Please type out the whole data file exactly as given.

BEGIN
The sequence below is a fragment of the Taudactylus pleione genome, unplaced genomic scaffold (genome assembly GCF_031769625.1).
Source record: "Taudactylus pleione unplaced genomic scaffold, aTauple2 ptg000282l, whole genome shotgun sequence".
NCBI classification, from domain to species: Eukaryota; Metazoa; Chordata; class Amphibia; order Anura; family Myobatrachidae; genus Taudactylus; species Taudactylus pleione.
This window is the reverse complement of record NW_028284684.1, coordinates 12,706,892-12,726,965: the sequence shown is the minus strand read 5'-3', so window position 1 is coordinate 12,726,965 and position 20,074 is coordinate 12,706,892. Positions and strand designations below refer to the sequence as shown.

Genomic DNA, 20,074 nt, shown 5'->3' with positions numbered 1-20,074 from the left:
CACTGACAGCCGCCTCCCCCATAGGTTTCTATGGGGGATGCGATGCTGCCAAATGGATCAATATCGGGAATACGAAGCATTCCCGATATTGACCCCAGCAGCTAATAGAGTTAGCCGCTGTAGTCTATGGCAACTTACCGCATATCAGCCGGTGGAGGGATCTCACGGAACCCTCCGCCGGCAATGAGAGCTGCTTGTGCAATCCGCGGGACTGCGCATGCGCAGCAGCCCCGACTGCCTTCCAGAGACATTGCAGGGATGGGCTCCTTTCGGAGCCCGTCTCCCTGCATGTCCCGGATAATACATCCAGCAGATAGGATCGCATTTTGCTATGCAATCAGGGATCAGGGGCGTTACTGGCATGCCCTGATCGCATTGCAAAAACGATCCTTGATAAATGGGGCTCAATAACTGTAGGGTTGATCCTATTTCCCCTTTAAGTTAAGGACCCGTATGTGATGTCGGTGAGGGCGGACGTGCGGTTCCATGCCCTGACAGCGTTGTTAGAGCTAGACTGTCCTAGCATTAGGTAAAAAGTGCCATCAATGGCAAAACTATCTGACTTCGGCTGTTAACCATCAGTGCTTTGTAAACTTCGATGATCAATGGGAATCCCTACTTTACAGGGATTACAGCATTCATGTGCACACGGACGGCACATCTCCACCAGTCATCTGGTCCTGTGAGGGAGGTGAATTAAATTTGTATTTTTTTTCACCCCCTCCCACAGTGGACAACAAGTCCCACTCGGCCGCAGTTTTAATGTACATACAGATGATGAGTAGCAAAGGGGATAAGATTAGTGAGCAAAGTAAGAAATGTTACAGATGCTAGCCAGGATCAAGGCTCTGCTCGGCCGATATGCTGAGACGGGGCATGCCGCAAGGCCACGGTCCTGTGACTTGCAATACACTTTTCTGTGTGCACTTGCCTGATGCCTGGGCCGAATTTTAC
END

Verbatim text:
The sequence below is a fragment of the Taudactylus pleione genome, unplaced genomic scaffold (genome assembly GCF_031769625.1).
Source record: "Taudactylus pleione unplaced genomic scaffold, aTauple2 ptg000282l, whole genome shotgun sequence".
NCBI classification, from domain to species: Eukaryota; Metazoa; Chordata; class Amphibia; order Anura; family Myobatrachidae; genus Taudactylus; species Taudactylus pleione.
This window is the reverse complement of record NW_028284684.1, coordinates 12,706,892-12,726,965: the sequence shown is the minus strand read 5'-3', so window position 1 is coordinate 12,726,965 and position 20,074 is coordinate 12,706,892. Positions and strand designations below refer to the sequence as shown.

Genomic DNA, 20,074 nt, shown 5'->3' with positions numbered 1-20,074 from the left:
CACTGACAGCCGCCTCCCCCATAGGTTTCTATGGGGGATGCGATGCTGCCAAATGGATCAATATCGGGAATACGAAGCATTCCCGATATTGACCCCAGCAGCTAATAGAGTTAGCCGCTGTAGTCTATGGCAACTTACCGCATATCAGCCGGTGGAGGGATCTCACGGAACCCTCCGCCGGCAATGAGAGCTGCTTGTGCAATCCGCGGGACTGCGCATGCGCAGCAGCCCCGACTGCCTTCCAGAGACATTGCAGGGATGGGCTCCTTTCGGAGCCCGTCTCCCTGCATGTCCCGGATAATACATCCAGCAGATAGGATCGCATTTTGCTATGCAATCAGGGATCAGGGGCGTTACTGGCATGCCCTGATCGCATTGCAAAAACGATCCTTGATAAATGGGGCTCAATAACTGTAGGGTTGATCCTATTTCCCCTTTAAGTTAAGGACCCGTATGTGATGTCGGTGAGGGCGGACGTGCGGTTCCATGCCCTGACAGCGTTGTTAGAGCTAGACTGTCCTAGCATTAGGTAAAAAGTGCCATCAATGGCAAAACTATCTGACTTCGGCTGTTAACCATCAGTGCTTTGTAAACTTCGATGATCAATGGGAATCCCTACTTTACAGGGATTACAGCATTCATGTGCACACGGACGGCACATCTCCACCAGTCATCTGGTCCTGTGAGGGAGGTGAATTAAATTTGTATTTTTTTTCACCCCCTCCCACAGTGGACAACAAGTCCCACTCGGCCGCAGTTTTAATGTACATACAGATGATGAGTAGCAAAGGGGATAAGATTAGTGAGCAAAGTAAGAAATGTTACAGATGCTAGCCAGGATCAAGGCTCTGCTCGGCCGATATGCTGAGACGGGGCATGCCGCAAGGCCACGGTCCTGTGACTTGCAATACACTTTTCTGTGTGCACTTGCCTGATGCCTGGGCCGAATTTTAC